Product Marketing Rule #36 from the best-selling book, 42 Rules of Product Marketing, was written by Adrienne Tan,
Director, Brainmates, Australian product management and marketing agency
In effect, social media becomes the platform where users sell to buyers.
A key task of Product Marketing is to create buying messages that entice buyers to purchase.
Sound simple? As any great Product Marketer knows, there is a plethora of activity that occurs before crafting appropriate messages that make products stand out in crowded markets, some of which include:
- Market segmentation
- Eliciting buyer problems
- Developing a buyer persona
- Mapping the buying process
- Understanding the product, its features and benefits
Product Marketing is a significant investment for any business. To get it wrong means that substantial efforts across the business may not be realized. On the flip side, getting it right means that the rewards are plentiful. The investment in Product Marketing and the cost of doing business means that we must seek ways to stretch our limited resources. Using the target audience as advocates for the company’s product and message is one way in which we can effectively do more with less.
Social media has made it possible to generate enthusiasm and excitement amongst our audience and subsequently create a more natural, believable way of selling our message. In effect social media becomes the platform where users sell to buyers. Peer recommendation and endorsement are extremely powerful, more so than stale ads.
How do we turn our target audience into advocates?
Deliver a product that solves a problem better than the competitors. While Product Marketers are not directly involved in Product Development efforts, outwardly focused views on the market and knowledge of the buyers means that Product Marketers can influence the final product solution.
In order to turn the audience into advocates, the organization must provide a talking point. Product experiences that delight the customer from the beginning to the end are the only meaningful talking points that drive significant business value. Without this, the audience will certainly talk within their circle of influences, but the conversation may not be positive and may damage the product’s reputation and brand. Good product experiences are talked about.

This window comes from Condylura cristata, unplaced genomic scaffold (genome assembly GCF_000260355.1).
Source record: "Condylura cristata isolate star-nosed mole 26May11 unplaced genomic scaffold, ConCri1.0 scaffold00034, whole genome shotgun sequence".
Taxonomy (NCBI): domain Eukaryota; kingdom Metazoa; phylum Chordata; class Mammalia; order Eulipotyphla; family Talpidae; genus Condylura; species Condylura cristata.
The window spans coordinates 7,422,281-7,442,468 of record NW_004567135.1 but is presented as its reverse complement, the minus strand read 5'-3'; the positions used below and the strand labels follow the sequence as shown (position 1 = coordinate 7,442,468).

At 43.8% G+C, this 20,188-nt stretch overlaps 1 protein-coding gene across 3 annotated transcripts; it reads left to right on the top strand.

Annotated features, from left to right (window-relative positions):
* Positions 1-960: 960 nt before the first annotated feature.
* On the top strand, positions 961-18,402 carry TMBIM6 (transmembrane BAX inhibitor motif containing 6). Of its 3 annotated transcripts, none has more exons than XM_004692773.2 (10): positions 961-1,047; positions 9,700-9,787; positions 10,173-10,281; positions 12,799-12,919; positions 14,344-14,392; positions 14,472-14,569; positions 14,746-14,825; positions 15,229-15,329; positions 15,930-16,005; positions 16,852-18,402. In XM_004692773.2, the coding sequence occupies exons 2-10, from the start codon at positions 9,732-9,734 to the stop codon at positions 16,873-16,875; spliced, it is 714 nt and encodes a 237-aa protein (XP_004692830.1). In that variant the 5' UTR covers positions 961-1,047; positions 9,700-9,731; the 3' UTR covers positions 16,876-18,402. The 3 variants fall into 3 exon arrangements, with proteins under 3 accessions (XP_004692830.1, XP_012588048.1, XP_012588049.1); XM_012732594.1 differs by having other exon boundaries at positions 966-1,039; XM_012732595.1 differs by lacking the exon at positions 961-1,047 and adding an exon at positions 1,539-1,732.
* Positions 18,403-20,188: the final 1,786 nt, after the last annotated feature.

There are some simple rules to follow.
Be where your customers are.
Product Marketers who stay on top of what their customers are saying and doing are ones that will know how to create loyal advocates. In order to do so, you’ll need to find your customers and be a part of their community. Alternatively you can create an appropriate community for your customers. In order to establish a loyal following who will spread your product’s key messages, do both. Join in and create a community.
Engage and deliver value.
When you’ve found your customers, best to sit back and listen first. No one likes a noisy marketer. During this stage, identify influencers of the community and trending topics. Once you’re familiar with the community, genuinely engage with your audience. Over time, you’ll discover key opportunities for offering your ‘tuned in’ customers a little more ‘love’ so that they start to spread the message and become your advocates. Needless to say, what you offer to your customers needs to be
of value before an exchange occurs.
Make it easy for your audience to be advocates.
If you’ve created a community, make sure it’s easy for your customers to participate. And this simply means providing the right tools, content, and messages for your customers to use and spread the good word.
Done genuinely, results will follow.
Product Marketing Rule #36 from the best-selling book, 42 Rules of Product Marketing